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    • Im afraid Goodreads and blogs on books do have a lot to answer for. Like you, I never had as many books ‘waiting to be read’ as I have accumulated in the 18 months since I started blogging. And I still keep adding more which does mean I don’t get around to re-reading.

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  2. I re-read quite a number of books during the year because of the book groups to which I belong. I will often find that other people who don’t have the same amount of time for reading that i do will choose books that I read when they first came out. For the most part I quite enjoy this because I can give my attention to attributes other than the plot, which because of my research interests is always going to take most of my attention on a first read. Just occasionally someone will suggest a book I seriously don’t want to read a second time. I find a rapidly puled face cane be very effective at that point 😉

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    • it can be interesting to see a book you know through the eyes of another person. I’ve found through the book club that they pick up on character traits for example that I really missed.

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  3. When I look back at the end of each year on what I have read I rarely have more than two or three books on the list that are rereads. It is, I think, mostly because I am more excited by reading something new to me than I am to read something I have already read and loved. There are usually one or two books each year that when I finish I think, that will make a good reread sometime. But the likelihood that I will reread it is slim. Because again, the new and unknown is more of a draw to me than exploring the depths and details of the more familiar. Which is sad really because the few books I have read more than three times grow more dear and special each time. And yet rereading remains a rare thing for me.

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  4. As a child I always re-read my favourite stories! This year I have been trying to make more time to re-read old favourites because as an adult I rarely re-read books. As you said there are too many new books luring me instead 😛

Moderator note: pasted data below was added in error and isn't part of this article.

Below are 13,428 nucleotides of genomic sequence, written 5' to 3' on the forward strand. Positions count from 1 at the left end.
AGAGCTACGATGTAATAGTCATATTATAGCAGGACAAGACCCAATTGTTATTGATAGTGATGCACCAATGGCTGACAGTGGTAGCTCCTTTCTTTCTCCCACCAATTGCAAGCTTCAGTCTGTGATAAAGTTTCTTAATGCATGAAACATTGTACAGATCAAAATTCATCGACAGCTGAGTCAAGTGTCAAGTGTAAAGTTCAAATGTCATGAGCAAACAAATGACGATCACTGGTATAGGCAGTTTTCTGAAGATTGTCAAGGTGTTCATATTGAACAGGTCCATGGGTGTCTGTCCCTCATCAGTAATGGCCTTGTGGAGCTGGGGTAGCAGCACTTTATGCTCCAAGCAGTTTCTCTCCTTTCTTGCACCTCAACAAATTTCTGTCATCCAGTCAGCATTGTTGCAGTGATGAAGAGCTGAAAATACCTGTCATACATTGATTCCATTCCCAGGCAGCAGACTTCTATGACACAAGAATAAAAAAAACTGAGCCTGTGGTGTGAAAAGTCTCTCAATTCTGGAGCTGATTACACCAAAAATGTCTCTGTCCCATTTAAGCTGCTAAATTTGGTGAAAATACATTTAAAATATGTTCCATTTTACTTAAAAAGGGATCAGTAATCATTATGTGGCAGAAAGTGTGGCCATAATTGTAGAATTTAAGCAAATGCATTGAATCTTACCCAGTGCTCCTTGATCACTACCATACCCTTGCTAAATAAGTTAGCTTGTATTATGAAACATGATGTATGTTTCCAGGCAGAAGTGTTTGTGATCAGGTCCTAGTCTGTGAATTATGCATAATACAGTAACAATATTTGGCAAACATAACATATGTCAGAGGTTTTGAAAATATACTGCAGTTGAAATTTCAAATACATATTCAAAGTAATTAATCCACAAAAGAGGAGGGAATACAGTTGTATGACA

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    • thats true Jessica, I also did a lot of re-reading of books when I was a child but I didn’t have anywhere as many to choose from nor did pocket money stretch that far so it wasn’t like I was buying new ones regularly. I used the library instead to flesh out my own collections.

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  5. I re-read a few books each year, but usually they can still be counted on the fingers of one hand. Lord of the Rings is the only book(s) I’ve ever read more than twice – current tally is 4x. Otherwise I’m more likely to re-read modern classics like Graham Greene, or F Scott Fitzgerald. I do find I enjoy these more literary novels when re-reading – getting different things out of them on the re-read.

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    • I couldn’t get through Lord of the Rings once even. I see why it appeals but I never got into it when I was younger.
      Greene is someone I do want to re-read. First time around I rushed him because he was on the required uni reading list but it meant I never had the time to understand him.

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  6. I rarely re-read be it classics or modern. There are just so many new books to reread, which is why I don’t stock an extensive library at home either.

    There are some comfort reads though…I classify writers like Georgette Heyer, Wodehouse, Christie in that list. These books are for when I am feeling down, or in a reading funk, and they always hit the sweet spot every time.

    Like you said, as I grow older, I may change my reading habits to revisit old favorites. I am quite curious to know which one of the many books I read now, I will want to reread later.

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  7. There seems to be too much of everything these days, including too many unread books ahd less time to read the in.. Then there are all the books that you missed out on first time around. Like John William’s Stoner from 1965 which I have just read and enjoyed far more than many of the more recent offerings. Also pondering how your age affects what you enjoy reading. Would I have enjoyed Stoner so much 10, 20, 30 years ago ?

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  8. Conversely, I always re-read my favourites (of which there are about 100!), perhaps because they are so comfortingly familiar. Although I am a voracious reader, constantly reading new things, I love to return to amazing books and find something new in them.

    What I find interesting about the reading process is how your mental and emotional state, level of tiredness, and other factors can really affect your opinion of a book. Re-reading can prove to be very enlightening, opening your eyes to themes, ideas and words you’d previously failed to notice/think about properly. I definitely recommend it!

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  9. Your post made me realize that I do the same thing. I re-read classics all the time because I love them, but contemporary literature, not so much. Is it the reading snob in me? As it happens, my book club has selected a book I’ve already read so I will be re-reading a contemporary book (The Dinner by Herman Koch). Possibly for the first time.

    It’s so hard to go back and re-read books when your To Be Read list keeps getting longer and longer!